Praise be to Allaah.
Yes, it is permissible to make up missed
Ramadaan fasts on the day of doubt and one or two days before Ramadaan.
It was proven that the Prophet (peace
and blessings of Allaah be upon him) forbade fasting the day of doubt, and he forbade anticipating Ramadaan by fasting one or two days before it
begins, but this prohibition does not apply to a person who has a habitual pattern of fasting, because the Prophet (peace and blessings of
Allaah be upon him) said: “Do not anticipate Ramadaan by fasting one or two days before it begins, but if a man habitually fasts, then let him
fast.” Narrated by al-Bukhaari, 1914; Muslim, 1082. So if a person is used to fasting on Mondays, for example, and that coincides with the last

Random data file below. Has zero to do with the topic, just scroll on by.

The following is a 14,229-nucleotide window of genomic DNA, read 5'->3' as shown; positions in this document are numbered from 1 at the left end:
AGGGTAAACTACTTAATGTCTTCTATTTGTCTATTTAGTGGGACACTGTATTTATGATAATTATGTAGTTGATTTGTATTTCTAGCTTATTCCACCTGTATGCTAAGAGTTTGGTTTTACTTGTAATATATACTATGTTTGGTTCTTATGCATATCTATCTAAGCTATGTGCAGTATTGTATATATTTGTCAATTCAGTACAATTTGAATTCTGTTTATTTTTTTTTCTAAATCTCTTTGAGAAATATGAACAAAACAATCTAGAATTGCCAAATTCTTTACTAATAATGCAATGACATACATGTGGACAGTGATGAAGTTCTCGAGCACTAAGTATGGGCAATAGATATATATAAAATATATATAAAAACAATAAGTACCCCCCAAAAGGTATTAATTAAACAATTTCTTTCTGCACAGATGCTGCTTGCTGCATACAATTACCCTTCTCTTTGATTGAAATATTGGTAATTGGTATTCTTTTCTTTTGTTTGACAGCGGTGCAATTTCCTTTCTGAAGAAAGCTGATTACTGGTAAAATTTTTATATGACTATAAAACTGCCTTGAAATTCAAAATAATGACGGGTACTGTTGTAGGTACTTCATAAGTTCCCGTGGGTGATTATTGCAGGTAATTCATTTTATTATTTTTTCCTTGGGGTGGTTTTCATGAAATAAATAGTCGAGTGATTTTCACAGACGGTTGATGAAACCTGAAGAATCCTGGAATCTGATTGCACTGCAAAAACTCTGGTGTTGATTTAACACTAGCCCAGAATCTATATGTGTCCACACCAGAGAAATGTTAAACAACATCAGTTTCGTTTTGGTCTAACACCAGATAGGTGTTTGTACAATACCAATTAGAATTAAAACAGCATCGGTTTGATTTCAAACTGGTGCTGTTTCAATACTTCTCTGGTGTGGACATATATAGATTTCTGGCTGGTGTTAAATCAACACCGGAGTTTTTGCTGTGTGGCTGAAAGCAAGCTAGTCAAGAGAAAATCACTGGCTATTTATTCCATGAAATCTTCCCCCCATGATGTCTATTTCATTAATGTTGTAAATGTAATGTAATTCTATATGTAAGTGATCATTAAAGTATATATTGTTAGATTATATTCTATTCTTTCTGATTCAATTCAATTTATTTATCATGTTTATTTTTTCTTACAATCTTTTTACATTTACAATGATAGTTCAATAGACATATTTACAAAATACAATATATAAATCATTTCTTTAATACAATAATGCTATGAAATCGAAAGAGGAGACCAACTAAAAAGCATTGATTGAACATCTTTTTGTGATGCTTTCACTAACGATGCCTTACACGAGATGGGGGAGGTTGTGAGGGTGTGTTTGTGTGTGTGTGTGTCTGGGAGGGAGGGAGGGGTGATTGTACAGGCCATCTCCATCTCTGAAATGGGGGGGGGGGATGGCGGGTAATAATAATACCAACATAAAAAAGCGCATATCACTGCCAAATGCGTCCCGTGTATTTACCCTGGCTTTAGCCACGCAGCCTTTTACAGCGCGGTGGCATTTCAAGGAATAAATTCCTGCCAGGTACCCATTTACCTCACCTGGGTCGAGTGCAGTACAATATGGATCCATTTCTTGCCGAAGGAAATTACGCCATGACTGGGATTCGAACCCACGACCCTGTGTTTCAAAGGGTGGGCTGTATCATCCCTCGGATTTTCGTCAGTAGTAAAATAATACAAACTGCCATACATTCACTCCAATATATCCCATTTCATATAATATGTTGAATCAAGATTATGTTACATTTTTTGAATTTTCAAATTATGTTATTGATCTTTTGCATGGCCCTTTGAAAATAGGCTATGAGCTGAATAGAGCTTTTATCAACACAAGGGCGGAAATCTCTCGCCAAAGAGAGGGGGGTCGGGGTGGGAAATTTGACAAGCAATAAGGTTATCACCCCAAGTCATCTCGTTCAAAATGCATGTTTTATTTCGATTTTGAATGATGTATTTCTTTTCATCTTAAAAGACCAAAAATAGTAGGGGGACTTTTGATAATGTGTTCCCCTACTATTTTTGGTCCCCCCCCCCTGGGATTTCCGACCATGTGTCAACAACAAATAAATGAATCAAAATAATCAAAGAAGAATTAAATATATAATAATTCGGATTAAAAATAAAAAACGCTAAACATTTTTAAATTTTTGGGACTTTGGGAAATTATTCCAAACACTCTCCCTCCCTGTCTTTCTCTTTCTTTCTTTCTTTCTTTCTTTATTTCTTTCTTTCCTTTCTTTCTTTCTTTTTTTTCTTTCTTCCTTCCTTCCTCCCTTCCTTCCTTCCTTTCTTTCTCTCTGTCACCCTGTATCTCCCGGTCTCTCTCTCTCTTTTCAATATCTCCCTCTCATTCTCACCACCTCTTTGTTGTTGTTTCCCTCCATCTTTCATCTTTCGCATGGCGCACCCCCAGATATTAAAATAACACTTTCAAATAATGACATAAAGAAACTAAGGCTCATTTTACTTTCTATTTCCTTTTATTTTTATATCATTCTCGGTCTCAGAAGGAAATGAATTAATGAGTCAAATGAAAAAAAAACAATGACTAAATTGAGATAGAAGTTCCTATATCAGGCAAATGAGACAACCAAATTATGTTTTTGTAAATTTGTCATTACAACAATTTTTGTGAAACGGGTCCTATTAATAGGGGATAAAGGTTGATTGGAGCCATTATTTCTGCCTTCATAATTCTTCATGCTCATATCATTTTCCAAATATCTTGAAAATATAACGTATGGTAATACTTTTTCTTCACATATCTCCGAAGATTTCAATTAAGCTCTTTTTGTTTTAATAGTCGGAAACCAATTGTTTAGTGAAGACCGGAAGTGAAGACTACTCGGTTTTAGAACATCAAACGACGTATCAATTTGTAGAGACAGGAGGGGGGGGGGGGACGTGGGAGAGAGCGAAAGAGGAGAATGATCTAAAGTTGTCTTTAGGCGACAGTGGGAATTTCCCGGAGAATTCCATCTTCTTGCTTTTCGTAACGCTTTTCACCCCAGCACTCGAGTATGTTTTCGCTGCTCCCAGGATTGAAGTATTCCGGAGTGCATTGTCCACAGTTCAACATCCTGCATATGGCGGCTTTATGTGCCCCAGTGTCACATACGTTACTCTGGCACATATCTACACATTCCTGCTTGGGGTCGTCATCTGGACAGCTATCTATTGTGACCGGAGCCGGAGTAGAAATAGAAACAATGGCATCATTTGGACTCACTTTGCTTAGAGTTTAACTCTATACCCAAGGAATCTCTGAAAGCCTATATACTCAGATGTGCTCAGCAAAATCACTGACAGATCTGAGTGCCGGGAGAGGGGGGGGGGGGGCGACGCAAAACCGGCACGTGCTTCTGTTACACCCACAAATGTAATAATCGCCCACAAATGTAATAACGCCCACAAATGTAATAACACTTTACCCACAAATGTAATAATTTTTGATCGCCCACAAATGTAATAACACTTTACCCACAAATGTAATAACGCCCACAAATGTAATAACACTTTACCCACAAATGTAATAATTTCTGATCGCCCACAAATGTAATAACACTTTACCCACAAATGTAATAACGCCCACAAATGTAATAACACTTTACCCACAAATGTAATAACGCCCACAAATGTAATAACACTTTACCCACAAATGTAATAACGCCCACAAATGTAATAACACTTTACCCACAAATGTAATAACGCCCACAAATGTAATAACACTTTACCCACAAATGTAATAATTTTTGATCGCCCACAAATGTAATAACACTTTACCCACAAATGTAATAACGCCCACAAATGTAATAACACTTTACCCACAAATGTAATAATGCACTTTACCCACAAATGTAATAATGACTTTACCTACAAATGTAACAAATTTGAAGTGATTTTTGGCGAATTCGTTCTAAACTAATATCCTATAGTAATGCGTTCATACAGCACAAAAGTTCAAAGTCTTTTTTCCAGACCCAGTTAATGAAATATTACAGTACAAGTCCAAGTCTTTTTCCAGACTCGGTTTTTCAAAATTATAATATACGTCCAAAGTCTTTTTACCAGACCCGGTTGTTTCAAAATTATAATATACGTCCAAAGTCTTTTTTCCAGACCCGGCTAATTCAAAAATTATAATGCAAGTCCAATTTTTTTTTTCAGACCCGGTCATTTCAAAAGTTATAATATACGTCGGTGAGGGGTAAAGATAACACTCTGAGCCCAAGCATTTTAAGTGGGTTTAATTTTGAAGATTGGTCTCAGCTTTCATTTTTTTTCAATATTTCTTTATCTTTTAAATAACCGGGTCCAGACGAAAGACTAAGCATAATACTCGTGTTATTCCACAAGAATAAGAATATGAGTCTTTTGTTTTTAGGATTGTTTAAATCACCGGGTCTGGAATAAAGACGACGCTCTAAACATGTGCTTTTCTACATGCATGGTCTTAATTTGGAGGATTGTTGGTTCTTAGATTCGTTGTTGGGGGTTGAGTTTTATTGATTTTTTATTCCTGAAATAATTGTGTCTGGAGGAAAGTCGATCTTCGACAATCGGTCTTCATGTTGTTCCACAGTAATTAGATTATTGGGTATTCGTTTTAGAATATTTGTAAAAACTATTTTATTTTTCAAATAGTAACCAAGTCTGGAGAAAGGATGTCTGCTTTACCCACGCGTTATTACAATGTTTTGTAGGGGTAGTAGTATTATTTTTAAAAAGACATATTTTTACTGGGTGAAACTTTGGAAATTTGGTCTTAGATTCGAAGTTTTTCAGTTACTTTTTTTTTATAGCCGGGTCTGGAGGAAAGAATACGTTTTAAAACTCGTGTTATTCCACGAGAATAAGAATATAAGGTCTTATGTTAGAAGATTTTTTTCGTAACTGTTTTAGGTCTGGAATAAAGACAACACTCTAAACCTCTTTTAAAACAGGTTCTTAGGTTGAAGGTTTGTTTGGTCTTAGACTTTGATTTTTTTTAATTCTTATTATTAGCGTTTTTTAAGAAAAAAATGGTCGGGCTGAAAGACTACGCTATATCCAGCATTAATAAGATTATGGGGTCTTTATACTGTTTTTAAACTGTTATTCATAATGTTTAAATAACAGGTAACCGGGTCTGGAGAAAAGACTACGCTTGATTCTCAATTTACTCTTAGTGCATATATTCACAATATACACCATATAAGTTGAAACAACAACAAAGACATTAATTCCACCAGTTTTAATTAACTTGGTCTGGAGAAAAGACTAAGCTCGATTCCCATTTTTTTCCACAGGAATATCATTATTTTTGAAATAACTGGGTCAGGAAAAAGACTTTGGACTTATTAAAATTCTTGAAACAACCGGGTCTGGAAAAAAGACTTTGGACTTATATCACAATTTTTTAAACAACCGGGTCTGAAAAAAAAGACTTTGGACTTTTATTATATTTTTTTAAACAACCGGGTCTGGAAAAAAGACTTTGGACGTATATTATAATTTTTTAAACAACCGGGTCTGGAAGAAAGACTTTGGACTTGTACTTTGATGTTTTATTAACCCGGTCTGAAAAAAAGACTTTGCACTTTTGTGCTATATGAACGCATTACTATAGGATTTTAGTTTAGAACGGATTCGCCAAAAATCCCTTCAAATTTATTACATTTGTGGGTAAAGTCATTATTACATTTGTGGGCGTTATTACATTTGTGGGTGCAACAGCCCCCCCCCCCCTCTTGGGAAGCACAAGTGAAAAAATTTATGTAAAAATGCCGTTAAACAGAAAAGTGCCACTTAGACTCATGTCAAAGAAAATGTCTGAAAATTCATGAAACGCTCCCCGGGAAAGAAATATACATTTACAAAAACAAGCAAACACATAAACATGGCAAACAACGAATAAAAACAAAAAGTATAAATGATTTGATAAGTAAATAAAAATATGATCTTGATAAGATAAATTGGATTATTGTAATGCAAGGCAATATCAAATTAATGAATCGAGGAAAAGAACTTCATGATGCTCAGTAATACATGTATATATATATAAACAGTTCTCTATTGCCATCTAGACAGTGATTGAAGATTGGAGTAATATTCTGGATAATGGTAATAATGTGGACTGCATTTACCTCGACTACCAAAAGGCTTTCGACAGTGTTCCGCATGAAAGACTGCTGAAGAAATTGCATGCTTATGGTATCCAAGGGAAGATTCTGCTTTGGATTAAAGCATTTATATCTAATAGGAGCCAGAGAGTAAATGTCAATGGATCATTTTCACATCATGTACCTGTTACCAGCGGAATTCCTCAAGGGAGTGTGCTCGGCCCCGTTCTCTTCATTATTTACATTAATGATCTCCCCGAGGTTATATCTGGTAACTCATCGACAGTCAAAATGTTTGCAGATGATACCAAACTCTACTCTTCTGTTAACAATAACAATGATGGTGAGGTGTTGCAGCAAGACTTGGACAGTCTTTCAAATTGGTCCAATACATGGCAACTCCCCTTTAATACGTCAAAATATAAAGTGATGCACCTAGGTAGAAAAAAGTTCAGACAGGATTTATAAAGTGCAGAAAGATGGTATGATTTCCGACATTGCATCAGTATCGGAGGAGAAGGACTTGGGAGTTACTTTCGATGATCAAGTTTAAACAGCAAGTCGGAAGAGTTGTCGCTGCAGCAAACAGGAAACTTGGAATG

day of Sha’baan, then it is permissible for him to observe that as a voluntary fast and it is not forbidden for him to do so.
If it is permissible to observe a voluntary fast that one does regularly, then it is more
appropriate that it should be permissible to make up a missed Ramadaan fast, because that is obligatory, and because it is not permissible to
delay making up missed fasts until after the following Ramadaan.
Al-Nawawi said in al-Majmoo’, 6/399:
Our companions said: It is not correct to
fast on the day of doubt when it is uncertain that Ramadaan has begun, and there is no difference of scholarly opinion on this point… But if a
person fasts it to make up for a missed fast, or in fulfillment of a vow, or as an act of expiation (kafaarah), then it is permissible, because if
it is permissible to observe a voluntary fast on that day for one who has a reason to do so, then it is more appropriate that one should be
allowed to observe an obligatory fast. This is like the time when it is forbidden to pray (when one may nevertheless offer a prayer for which
there is a reason). And if a person still owes some missed Ramadaan fasts, then he has to observe those fasts, because the time for making it up has become very short.